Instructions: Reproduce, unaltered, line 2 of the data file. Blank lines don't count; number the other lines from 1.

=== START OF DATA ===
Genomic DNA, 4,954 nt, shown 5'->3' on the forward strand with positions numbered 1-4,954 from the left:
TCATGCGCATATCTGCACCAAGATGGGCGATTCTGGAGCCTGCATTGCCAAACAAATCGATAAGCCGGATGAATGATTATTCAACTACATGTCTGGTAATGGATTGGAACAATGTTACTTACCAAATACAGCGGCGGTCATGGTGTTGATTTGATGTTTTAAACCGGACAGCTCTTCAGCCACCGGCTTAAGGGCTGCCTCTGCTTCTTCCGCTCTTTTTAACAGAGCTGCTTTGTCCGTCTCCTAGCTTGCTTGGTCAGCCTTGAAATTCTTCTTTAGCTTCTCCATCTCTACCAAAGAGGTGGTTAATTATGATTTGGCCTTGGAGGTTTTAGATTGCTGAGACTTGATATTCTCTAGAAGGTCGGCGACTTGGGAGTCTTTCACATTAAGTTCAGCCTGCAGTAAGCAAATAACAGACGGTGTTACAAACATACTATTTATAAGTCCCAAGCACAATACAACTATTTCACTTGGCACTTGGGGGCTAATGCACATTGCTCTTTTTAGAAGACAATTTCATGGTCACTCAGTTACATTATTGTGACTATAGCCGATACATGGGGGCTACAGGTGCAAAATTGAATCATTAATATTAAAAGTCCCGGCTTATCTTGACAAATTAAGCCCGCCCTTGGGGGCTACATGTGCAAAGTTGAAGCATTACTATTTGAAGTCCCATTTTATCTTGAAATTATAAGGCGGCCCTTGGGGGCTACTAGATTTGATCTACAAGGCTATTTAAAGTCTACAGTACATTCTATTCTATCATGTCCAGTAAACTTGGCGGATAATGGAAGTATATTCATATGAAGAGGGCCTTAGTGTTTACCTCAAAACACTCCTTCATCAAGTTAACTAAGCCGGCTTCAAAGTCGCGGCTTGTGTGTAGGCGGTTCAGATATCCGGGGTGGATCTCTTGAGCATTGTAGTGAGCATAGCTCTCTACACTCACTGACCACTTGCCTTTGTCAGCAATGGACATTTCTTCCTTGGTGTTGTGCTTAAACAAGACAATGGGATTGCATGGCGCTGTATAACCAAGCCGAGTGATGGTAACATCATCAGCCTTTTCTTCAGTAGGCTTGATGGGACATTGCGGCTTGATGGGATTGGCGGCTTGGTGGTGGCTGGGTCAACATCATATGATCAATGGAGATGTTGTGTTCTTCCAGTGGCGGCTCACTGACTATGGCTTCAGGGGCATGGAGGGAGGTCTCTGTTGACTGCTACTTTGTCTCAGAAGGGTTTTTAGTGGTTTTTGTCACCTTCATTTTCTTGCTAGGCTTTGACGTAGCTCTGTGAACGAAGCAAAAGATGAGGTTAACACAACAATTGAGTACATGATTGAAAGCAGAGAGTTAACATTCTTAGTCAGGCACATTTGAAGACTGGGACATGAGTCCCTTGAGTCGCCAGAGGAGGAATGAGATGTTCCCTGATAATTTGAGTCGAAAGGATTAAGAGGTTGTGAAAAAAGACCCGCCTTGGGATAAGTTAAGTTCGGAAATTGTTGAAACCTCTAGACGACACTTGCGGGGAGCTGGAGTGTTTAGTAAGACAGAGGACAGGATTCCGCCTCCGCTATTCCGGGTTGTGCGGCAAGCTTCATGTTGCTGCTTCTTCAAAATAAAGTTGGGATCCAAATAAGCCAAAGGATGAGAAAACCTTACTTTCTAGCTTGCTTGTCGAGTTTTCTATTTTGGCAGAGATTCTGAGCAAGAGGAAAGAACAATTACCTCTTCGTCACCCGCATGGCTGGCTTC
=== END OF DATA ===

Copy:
TCATGCGCATATCTGCACCAAGATGGGCGATTCTGGAGCCTGCATTGCCAAACAAATCGATAAGCCGGATGAATGATTATTCAACTACATGTCTGGTAATGGATTGGAACAATGTTACTTACCAAATACAGCGGCGGTCATGGTGTTGATTTGATGTTTTAAACCGGACAGCTCTTCAGCCACCGGCTTAAGGGCTGCCTCTGCTTCTTCCGCTCTTTTTAACAGAGCTGCTTTGTCCGTCTCCTAGCTTGCTTGGTCAGCCTTGAAATTCTTCTTTAGCTTCTCCATCTCTACCAAAGAGGTGGTTAATTATGATTTGGCCTTGGAGGTTTTAGATTGCTGAGACTTGATATTCTCTAGAAGGTCGGCGACTTGGGAGTCTTTCACATTAAGTTCAGCCTGCAGTAAGCAAATAACAGACGGTGTTACAAACATACTATTTATAAGTCCCAAGCACAATACAACTATTTCACTTGGCACTTGGGGGCTAATGCACATTGCTCTTTTTAGAAGACAATTTCATGGTCACTCAGTTACATTATTGTGACTATAGCCGATACATGGGGGCTACAGGTGCAAAATTGAATCATTAATATTAAAAGTCCCGGCTTATCTTGACAAATTAAGCCCGCCCTTGGGGGCTACATGTGCAAAGTTGAAGCATTACTATTTGAAGTCCCATTTTATCTTGAAATTATAAGGCGGCCCTTGGGGGCTACTAGATTTGATCTACAAGGCTATTTAAAGTCTACAGTACATTCTATTCTATCATGTCCAGTAAACTTGGCGGATAATGGAAGTATATTCATATGAAGAGGGCCTTAGTGTTTACCTCAAAACACTCCTTCATCAAGTTAACTAAGCCGGCTTCAAAGTCGCGGCTTGTGTGTAGGCGGTTCAGATATCCGGGGTGGATCTCTTGAGCATTGTAGTGAGCATAGCTCTCTACACTCACTGACCACTTGCCTTTGTCAGCAATGGACATTTCTTCCTTGGTGTTGTGCTTAAACAAGACAATGGGATTGCATGGCGCTGTATAACCAAGCCGAGTGATGGTAACATCATCAGCCTTTTCTTCAGTAGGCTTGATGGGACATTGCGGCTTGATGGGATTGGCGGCTTGGTGGTGGCTGGGTCAACATCATATGATCAATGGAGATGTTGTGTTCTTCCAGTGGCGGCTCACTGACTATGGCTTCAGGGGCATGGAGGGAGGTCTCTGTTGACTGCTACTTTGTCTCAGAAGGGTTTTTAGTGGTTTTTGTCACCTTCATTTTCTTGCTAGGCTTTGACGTAGCTCTGTGAACGAAGCAAAAGATGAGGTTAACACAACAATTGAGTACATGATTGAAAGCAGAGAGTTAACATTCTTAGTCAGGCACATTTGAAGACTGGGACATGAGTCCCTTGAGTCGCCAGAGGAGGAATGAGATGTTCCCTGATAATTTGAGTCGAAAGGATTAAGAGGTTGTGAAAAAAGACCCGCCTTGGGATAAGTTAAGTTCGGAAATTGTTGAAACCTCTAGACGACACTTGCGGGGAGCTGGAGTGTTTAGTAAGACAGAGGACAGGATTCCGCCTCCGCTATTCCGGGTTGTGCGGCAAGCTTCATGTTGCTGCTTCTTCAAAATAAAGTTGGGATCCAAATAAGCCAAAGGATGAGAAAACCTTACTTTCTAGCTTGCTTGTCGAGTTTTCTATTTTGGCAGAGATTCTGAGCAAGAGGAAAGAACAATTACCTCTTCGTCACCCGCATGGCTGGCTTC